Archive | October, 2016

Tame your computer – save your bacn

22 Oct

Are you suffering from email overload? It’s a fact that email traffic is increasing and we are often overwhelmed by it. Over the years I have offered tips to tackle it and help you discover some of the features of Outlook you might not be aware of.

This week I was a guest on BBC Radio Cambridgeshire, where I gave advice on how to tame the overstuffed, out-of-control beast that is your inbox. One of the tips was about filtering out bacn. What’s bacn?, I hear you ask. Well, bacn is email that you subscribed to, such as newsletters and offers, and is therefore not SPAM.

So if you want to read some of your bacn (such as my tips – I hope – if you subscribed to it ) why not automatically move them to a separate folder where you can find them when you have time? That way you can focus on the most important messages in your inbox.

Here’s how:

  1. Press CTRL + E and type the word unsubscribe. (By law, bacn emails need to contain an unsubscribe option.)
  2. Right-click the message you want to automatically move to a bacn folder.
  3. Click Rules, followed by Always Move Messages From.
  4. Click on your bacn folder you created earlier or click on New to create one “on the fly”.
  5. Click OK.
  6. Click Finish.

A new rule is created that moves all future messages from that specific person. So, if you also get “normal” emails from this person you might want to use the advanced options as described in tip 457, or use Quick Steps, as described in tip 346.

To edit or delete rules, select Manage Rules & Alerts from the Rules button in the Move group on the Home tab.

By the way, in Office 365 (Outlook 2016) a new feature was introduced, that will train Outlook to automatically store less important email in a Clutter inbox. So this tip and what’s written in tip 489, describing how to move messages where your name is in the Cc box to a folder named “when I have time to read this”, might be a workaround until you or your organisation upgrades.

Tame your computer – read between the lines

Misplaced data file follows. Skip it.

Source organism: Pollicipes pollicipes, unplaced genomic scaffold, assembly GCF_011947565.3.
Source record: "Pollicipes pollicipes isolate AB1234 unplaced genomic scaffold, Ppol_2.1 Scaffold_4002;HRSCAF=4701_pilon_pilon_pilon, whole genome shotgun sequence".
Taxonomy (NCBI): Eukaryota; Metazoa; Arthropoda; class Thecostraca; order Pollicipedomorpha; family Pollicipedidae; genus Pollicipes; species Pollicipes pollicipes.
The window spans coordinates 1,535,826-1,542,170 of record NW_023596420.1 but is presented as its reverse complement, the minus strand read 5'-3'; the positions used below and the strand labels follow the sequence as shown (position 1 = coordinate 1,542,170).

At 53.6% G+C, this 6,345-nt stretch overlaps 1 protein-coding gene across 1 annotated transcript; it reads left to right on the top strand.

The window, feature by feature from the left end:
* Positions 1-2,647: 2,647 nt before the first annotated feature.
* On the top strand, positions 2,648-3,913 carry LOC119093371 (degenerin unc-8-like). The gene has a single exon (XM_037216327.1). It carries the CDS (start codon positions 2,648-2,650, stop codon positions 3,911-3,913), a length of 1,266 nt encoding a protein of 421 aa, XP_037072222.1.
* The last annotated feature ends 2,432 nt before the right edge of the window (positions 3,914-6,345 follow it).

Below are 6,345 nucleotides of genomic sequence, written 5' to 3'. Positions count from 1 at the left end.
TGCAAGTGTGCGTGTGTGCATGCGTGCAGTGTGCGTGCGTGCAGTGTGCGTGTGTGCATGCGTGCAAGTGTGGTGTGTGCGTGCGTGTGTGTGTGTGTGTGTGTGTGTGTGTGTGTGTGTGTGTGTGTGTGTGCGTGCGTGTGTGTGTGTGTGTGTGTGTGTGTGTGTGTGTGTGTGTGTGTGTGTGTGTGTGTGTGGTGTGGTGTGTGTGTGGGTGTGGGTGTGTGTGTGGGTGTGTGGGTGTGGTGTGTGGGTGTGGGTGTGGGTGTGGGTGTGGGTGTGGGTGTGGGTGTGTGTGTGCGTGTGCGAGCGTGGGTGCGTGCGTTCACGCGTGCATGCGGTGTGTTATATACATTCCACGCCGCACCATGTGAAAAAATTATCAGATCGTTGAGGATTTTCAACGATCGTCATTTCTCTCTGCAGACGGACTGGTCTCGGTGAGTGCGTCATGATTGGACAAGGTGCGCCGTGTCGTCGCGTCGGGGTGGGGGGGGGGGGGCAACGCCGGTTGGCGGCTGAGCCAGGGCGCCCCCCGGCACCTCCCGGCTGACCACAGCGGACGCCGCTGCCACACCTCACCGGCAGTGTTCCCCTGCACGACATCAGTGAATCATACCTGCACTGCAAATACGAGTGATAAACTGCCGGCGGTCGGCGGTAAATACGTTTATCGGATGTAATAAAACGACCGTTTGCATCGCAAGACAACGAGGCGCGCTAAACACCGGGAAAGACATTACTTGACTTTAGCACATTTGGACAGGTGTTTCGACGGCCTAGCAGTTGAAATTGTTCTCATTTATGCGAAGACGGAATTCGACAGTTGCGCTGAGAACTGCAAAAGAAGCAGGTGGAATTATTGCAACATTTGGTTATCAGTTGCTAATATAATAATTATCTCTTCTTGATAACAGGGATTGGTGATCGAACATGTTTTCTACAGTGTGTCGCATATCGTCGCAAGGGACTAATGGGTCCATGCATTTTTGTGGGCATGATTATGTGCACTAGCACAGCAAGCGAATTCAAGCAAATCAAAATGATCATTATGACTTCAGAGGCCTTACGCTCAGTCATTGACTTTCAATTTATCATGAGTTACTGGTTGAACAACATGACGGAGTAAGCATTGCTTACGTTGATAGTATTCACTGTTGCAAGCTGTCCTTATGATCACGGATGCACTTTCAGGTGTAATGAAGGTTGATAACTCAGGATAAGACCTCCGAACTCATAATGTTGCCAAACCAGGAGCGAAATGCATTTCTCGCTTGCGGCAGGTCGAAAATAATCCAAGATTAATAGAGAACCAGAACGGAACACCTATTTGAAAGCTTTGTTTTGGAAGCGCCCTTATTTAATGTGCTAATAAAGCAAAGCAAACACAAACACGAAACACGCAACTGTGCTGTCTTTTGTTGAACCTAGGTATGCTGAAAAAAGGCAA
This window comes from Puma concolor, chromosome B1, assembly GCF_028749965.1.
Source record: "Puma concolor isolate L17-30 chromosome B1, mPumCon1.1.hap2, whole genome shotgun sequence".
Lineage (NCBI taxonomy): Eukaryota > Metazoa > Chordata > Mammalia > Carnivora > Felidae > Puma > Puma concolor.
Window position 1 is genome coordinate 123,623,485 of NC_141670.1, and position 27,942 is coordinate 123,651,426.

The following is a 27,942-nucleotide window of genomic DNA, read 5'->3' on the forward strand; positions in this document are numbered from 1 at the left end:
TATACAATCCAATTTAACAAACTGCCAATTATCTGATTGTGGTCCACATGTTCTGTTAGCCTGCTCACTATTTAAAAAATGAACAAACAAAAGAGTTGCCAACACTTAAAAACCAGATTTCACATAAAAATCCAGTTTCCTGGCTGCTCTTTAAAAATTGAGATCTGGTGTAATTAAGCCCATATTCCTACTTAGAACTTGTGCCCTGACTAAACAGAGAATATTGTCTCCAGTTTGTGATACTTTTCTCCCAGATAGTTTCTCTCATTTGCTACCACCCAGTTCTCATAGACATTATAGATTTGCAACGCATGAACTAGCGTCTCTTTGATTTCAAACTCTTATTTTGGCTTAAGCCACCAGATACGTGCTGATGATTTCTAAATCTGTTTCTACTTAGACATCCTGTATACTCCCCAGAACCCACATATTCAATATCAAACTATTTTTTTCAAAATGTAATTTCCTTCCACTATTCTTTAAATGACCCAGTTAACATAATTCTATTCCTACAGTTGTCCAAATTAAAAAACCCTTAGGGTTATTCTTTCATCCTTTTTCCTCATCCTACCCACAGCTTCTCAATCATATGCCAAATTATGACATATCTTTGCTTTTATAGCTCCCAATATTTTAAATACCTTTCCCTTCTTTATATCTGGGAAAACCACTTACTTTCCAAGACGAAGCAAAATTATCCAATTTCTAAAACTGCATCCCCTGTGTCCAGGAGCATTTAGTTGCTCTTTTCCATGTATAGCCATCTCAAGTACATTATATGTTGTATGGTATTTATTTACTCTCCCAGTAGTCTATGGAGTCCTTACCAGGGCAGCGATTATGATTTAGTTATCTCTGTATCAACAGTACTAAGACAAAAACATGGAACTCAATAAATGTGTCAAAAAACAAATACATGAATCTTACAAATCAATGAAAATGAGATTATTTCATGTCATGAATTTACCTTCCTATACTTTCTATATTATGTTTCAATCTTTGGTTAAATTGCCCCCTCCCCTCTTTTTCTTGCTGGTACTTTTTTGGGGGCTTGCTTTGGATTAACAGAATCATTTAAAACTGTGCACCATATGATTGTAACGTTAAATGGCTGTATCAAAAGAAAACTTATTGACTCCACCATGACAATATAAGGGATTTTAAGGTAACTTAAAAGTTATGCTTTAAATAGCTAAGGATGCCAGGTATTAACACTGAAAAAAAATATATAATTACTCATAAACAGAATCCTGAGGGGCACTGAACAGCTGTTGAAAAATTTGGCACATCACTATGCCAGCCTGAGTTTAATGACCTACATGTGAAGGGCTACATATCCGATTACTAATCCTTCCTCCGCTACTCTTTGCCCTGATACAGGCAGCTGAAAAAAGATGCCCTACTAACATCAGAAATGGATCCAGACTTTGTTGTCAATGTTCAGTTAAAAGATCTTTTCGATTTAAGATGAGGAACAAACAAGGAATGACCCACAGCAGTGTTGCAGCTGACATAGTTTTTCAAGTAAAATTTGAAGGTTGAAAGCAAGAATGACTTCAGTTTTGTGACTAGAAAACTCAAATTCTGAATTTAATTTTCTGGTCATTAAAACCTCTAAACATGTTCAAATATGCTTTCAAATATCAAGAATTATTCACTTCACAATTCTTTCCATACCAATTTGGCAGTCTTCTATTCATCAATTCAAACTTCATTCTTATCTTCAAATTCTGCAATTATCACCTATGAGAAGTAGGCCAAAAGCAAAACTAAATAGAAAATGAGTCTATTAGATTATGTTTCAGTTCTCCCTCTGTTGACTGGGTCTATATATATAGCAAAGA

14 Oct

In Excel, borders can add visual interest to a worksheet, as well as make the data easier to read.  As you know, the lines that you see between the rows and columns don’t appear when you print the worksheet.

You can obviously add borders around the cells, but did you know that there is a very simple and quick way to make the gridlines appear in your printed worksheets?

Here’s how:

  1. Select the sheet(s) you want to print.
  2. On the Page Layout tab, in the Sheet Options group, tick the Print check box.

The gridlines will only be printed if the cell contains data. If you want to print gridlines around empty cells, you must set a print area to include those cells.

  1. Select the cells including the empty cells you want to print the gridlines of.
  2. On the Page Layout tab, click on the Print Area button and select Set Print Area.

By the way, both the Print Gridlines as well as Print Area settings are saved along with your workbook, so you might at some point want to clear the options.

And finally, any borders that you added manually will be printed instead of the gridlines.

* Unless stated otherwise, these tips were written for Microsoft Office 2010.

Tame your computer – search and spot

4 Oct

Back in 2015 I told you about the Navigation Pane in Word, which can be used to jump around your document in several ways. You can also use it to find specific text in your document. Simply type the word or phrase you want to find and every occurrence of the word or phrase is temporarily highlighted on the screen, allowing you to quickly spot and flick through the text you were searching for. However, the highlight disappears as soon as you make any change in the document.

So what if you want to keep the highlighted text? (With thanks to Monika for this week’s tip inspiration.)

Here’s how:

  1. Make sure that the insertion point is at the beginning of your document. (CTRL + Home, anyone?!)
  2. Click on the Replace button in the Editing group on the Home tab. (Or press CTRL + H.)
  3. Type the word you want to highlight in the Find what box.
  4. Press TAB and retype the word you want to highlight in the Replace with box.
  5. Click on the More button. (Or press TAB + ENTER.)
  6. Click on the Format button at the bottom of the dialog box and select Highlight.
  7. Click on the Replace All button.
  8. Click OK, followed by Close.

If you want to find and remove the highlighted text at some point, see tip 401.

See tips 466, 423 and 415 for additional information about how to get the most out of Word’s navigation pane.

* Unless stated otherwise, these tips were written for Microsoft Office 2010.